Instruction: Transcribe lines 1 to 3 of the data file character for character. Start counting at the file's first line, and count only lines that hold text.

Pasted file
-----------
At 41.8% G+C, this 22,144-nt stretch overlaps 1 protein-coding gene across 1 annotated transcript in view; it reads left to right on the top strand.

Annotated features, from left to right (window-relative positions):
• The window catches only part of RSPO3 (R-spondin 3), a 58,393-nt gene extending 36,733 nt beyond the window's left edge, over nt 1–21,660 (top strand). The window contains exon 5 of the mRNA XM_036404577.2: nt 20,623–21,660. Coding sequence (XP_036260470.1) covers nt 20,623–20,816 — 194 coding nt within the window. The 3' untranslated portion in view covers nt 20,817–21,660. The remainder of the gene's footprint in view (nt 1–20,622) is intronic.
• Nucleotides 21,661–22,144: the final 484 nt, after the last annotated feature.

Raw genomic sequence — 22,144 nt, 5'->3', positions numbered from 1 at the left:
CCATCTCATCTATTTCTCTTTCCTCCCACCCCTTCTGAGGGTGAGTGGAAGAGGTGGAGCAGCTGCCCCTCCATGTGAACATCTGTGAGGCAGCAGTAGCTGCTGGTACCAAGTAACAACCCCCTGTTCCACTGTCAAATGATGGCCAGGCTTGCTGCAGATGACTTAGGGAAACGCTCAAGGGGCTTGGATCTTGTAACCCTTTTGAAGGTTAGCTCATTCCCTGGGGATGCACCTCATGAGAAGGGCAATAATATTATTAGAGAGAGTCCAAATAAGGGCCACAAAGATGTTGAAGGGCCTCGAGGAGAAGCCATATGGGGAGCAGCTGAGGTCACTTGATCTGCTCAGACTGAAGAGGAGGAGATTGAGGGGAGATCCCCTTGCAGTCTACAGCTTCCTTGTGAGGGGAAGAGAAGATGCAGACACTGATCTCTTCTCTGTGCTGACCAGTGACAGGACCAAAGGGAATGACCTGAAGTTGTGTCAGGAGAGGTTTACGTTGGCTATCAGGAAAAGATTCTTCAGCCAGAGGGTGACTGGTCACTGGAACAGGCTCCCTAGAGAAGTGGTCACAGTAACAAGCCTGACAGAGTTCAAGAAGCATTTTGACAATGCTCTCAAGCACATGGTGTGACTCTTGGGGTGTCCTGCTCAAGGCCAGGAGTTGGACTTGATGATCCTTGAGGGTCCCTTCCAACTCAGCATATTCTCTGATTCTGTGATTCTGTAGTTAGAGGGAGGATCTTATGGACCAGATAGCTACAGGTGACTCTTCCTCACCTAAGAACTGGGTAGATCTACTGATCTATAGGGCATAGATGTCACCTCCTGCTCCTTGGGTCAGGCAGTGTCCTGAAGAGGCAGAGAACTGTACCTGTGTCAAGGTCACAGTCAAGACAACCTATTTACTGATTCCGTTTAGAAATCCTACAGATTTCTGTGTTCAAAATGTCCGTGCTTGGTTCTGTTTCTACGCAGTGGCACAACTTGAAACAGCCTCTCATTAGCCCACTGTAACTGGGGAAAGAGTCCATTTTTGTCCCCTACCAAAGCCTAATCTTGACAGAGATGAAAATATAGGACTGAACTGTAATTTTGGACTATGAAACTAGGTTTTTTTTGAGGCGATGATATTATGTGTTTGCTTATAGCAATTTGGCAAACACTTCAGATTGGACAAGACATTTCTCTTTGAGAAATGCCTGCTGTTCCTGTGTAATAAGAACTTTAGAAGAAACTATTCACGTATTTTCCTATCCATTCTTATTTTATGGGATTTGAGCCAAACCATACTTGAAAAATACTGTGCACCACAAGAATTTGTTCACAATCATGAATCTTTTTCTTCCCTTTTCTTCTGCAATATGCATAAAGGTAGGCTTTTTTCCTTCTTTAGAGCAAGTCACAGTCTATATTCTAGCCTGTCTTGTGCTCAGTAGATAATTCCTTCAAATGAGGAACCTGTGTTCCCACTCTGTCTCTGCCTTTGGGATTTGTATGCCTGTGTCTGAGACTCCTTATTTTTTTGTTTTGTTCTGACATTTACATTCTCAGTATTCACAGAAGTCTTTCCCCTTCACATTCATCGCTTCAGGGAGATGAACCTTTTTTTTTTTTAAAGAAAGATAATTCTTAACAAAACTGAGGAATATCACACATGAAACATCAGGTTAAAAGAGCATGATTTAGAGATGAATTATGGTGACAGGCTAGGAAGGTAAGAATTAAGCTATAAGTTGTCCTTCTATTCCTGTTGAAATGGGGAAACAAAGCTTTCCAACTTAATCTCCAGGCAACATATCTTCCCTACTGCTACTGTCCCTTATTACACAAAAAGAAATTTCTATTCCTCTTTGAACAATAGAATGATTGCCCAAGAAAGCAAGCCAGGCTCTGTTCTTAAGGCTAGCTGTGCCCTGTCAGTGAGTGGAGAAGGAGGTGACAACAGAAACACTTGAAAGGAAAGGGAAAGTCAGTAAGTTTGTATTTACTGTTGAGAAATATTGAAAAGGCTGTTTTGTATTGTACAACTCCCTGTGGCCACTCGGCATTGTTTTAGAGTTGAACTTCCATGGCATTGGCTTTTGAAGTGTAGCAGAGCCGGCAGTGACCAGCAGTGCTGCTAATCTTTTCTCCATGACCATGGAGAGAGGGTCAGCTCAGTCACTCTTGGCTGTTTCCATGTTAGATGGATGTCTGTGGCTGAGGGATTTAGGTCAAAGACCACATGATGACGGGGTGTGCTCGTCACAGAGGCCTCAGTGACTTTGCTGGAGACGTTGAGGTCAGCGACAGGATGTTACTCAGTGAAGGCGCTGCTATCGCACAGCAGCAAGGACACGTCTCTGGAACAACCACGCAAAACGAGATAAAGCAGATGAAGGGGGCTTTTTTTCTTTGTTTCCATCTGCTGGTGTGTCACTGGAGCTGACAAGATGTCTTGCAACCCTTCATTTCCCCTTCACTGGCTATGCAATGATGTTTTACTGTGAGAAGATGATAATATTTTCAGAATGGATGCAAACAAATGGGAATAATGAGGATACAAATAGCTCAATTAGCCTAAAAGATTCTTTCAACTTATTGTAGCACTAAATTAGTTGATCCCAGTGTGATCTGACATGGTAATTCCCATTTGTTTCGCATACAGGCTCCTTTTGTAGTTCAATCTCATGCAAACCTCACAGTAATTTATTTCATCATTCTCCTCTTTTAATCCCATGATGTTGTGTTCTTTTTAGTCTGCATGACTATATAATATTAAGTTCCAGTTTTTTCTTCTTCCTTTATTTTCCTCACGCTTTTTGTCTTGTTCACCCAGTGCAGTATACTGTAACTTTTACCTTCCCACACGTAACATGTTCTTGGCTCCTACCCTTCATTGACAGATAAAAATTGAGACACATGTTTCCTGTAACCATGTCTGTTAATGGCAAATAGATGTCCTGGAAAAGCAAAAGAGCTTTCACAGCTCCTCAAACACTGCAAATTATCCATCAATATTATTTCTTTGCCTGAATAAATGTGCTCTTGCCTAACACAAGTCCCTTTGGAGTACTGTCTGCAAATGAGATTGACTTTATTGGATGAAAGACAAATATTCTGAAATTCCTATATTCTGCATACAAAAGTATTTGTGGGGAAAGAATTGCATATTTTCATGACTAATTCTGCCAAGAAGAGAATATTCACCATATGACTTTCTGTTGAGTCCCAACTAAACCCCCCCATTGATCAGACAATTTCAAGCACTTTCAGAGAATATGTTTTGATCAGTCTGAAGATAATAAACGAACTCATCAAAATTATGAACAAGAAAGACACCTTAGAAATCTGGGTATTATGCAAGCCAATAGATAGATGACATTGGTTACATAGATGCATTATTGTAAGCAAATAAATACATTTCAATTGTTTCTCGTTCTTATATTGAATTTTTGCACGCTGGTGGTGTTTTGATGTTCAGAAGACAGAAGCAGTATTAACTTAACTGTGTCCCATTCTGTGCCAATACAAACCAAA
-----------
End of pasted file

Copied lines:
At 41.8% G+C, this 22,144-nt stretch overlaps 1 protein-coding gene across 1 annotated transcript in view; it reads left to right on the top strand.

Annotated features, from left to right (window-relative positions):
• The window catches only part of RSPO3 (R-spondin 3), a 58,393-nt gene extending 36,733 nt beyond the window's left edge, over nt 1–21,660 (top strand). The window contains exon 5 of the mRNA XM_036404577.2: nt 20,623–21,660. Coding sequence (XP_036260470.1) covers nt 20,623–20,816 — 194 coding nt within the window. The 3' untranslated portion in view covers nt 20,817–21,660. The remainder of the gene's footprint in view (nt 1–20,622) is intronic.